Day 3 - New Orleans to Venice, LA
Barry had always wanted to drive as far south in Louisiana as he could get. Well we did just that. After breakfast. About 3 blocks from our hotel is a restaurant called Café Beignet. It was obviously convenient, but we didn't realize at the time that the beignets were FAR better to our tastes than the much more famous ones at the Café du Monde, which we tried later. The beignets here, served three per serving, are like fried raised doughnuts on the outside and cream puffs on the inside, and they are covered with confectioner's sugar. I had mine with New Orleans café-au-lait, a steamed milk mixed with coffee and chicory. Strong but really good!
We drove down LA Route 23 to Venice, which calls itself "The End Of The World". The road was 4-lane divided and completely flat for nearly the entire 81 mile length. We followed the west shore of the Mississippi, and as we approached the village of Empire, we crossed a large bridge. From the top, we were looking out into the Gulf of Mexico, and all we could see was water with little bits of swamp land and bayou as far as we could see.
Throughout the trip today, we noticed damage from Katrina. Buildings which were not built on stilts didn't survive for the most part. A new motel is a collection of FEMA-like trailers. Katrina actually came ashore at Port Sulphur, LA, which is exactly 2" above sea level. With a storm surge of even 2 feet, everything would have been flooded. At Pointe a la Hache, the storm surge hit over 14 feet before the gauges failed. In coastal Mississippi, only a bit higher above sea level, storm surges reached as high as 26 feet -- and the whole area is only about 5 feet above sea level. No wonder, we were told, all the casinos along the Mississippi coast filed for bankruptcy after Katrina!
Reconstructed buildings are nearly all on tall stilts -- even the South Plaquemines Parish Middle School. Those which weren't on stilts didn't survive, for the most part.
When we arrived in Venice, certainly not a traditional tourist spot, we saw evidence of the oil industry. Helicopter pads were everywhere, Oil rig parts, pipes, all the equipment needed by the hundreds of off-shore drilling rigs, were everywhere.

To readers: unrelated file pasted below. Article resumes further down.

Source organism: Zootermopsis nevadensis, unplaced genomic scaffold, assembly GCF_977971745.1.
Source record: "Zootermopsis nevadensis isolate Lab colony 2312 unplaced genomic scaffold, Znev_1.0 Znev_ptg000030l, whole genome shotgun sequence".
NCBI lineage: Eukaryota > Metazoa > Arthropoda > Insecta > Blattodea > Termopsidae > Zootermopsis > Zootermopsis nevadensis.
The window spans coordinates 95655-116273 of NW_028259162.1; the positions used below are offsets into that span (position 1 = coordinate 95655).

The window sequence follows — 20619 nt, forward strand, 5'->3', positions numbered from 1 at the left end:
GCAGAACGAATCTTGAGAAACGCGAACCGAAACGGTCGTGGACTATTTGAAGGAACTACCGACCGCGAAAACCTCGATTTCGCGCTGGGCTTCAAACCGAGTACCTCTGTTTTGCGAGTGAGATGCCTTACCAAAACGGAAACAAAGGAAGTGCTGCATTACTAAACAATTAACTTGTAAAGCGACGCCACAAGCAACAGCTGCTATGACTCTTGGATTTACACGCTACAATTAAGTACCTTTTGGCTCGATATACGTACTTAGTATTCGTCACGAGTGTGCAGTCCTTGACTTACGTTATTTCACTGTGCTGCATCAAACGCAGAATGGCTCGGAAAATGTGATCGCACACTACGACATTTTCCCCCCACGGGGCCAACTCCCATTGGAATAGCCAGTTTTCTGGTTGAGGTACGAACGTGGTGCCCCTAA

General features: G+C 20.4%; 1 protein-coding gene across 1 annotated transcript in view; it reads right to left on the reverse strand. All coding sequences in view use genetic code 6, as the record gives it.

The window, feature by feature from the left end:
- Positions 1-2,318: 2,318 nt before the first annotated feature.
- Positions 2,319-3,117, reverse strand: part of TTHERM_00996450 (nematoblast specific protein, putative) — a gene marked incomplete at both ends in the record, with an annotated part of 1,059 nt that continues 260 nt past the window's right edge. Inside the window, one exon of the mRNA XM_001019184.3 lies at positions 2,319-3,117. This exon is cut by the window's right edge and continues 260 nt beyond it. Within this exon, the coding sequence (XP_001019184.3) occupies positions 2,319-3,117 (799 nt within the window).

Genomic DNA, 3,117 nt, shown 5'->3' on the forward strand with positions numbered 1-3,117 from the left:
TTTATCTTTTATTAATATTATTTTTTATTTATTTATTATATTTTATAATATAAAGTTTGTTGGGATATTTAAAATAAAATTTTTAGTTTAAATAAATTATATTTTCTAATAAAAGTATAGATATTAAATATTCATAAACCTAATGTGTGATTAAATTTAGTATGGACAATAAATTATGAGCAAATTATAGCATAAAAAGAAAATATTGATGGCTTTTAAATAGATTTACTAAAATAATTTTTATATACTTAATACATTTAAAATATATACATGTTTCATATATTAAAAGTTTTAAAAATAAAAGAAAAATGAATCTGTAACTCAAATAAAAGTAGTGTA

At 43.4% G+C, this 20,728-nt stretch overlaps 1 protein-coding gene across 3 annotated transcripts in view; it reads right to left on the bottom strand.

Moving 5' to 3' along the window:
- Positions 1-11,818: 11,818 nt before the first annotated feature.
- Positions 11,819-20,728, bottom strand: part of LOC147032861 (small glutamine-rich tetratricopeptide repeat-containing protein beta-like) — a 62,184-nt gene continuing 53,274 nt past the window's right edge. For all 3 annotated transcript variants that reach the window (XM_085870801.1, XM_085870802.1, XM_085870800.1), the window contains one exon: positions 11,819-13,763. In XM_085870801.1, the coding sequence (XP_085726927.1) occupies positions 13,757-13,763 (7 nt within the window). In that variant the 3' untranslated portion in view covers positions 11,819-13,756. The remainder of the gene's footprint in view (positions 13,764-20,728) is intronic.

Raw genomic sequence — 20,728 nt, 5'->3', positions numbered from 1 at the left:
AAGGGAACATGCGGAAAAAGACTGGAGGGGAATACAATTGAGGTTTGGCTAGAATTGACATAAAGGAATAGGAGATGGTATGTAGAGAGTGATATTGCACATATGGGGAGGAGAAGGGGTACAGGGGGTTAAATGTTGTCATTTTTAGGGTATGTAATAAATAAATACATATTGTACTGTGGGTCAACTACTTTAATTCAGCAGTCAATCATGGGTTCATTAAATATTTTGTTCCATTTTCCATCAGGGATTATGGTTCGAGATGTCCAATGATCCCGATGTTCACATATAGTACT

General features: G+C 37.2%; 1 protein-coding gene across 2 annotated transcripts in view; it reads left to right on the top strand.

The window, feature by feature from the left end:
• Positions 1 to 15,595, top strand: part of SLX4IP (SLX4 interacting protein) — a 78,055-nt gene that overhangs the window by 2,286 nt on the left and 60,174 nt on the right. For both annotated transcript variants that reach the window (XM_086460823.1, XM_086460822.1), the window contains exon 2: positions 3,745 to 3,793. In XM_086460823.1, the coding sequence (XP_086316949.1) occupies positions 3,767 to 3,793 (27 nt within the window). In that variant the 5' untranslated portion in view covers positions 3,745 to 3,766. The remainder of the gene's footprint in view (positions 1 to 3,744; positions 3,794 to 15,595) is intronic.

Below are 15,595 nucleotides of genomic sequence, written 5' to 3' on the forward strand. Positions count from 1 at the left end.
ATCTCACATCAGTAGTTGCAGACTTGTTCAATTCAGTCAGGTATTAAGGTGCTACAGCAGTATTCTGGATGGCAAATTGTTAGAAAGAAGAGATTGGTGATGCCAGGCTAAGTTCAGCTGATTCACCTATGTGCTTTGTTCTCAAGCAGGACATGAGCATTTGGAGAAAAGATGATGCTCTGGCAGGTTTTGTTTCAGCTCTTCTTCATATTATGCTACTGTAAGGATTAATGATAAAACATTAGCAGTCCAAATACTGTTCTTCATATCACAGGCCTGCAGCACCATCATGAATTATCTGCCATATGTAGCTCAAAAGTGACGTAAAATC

And then we found the Venice Marina. And the shrimp boat fleet. And Crawgator's Bar and Grille. Not even a sign outside to indicate that it was a restaurant, but were we pleasantly surprised. The wait staff was friendly and talkative, and didn't mind being asked all kinds of questions by two tourists. This is the spot from where deep-sea fishing takes off, and the successful bring in their catch to be filleted and packed fresh on the spot. The food (shrimp, of course) was wonderful and the onion rings were first-class.
On the way back we stopped at numerous spots on the road, which as I said, was only inches above sea level. If this area had Maine's tides, it'd be under water 12 hours a day!
We photographed cypress swamps, egrets, the water, everything one would expect, and not, of the gulf area.
A car in the bayou, and the "Avalanche", a ship that capsized during Katrina, are both still there.
One of the really sad aspects of Katrina was the cemeteries. In this part of Louisiana, burials are all above ground because of the high water table. So coffins are placed in above ground mausoleums.
When Katrina came ashore with 140 mile per hour winds and 14 feet of water, these mausoleums were often smashed, and the coffins are floated away. Sadly, many will never be found.
And so we returned to New Orleans, having completed one of the major goals of the trip -- driving to "The End Of The World."
Saturday, September 12, 2009
Day 3 - New Orleans to Venice, LA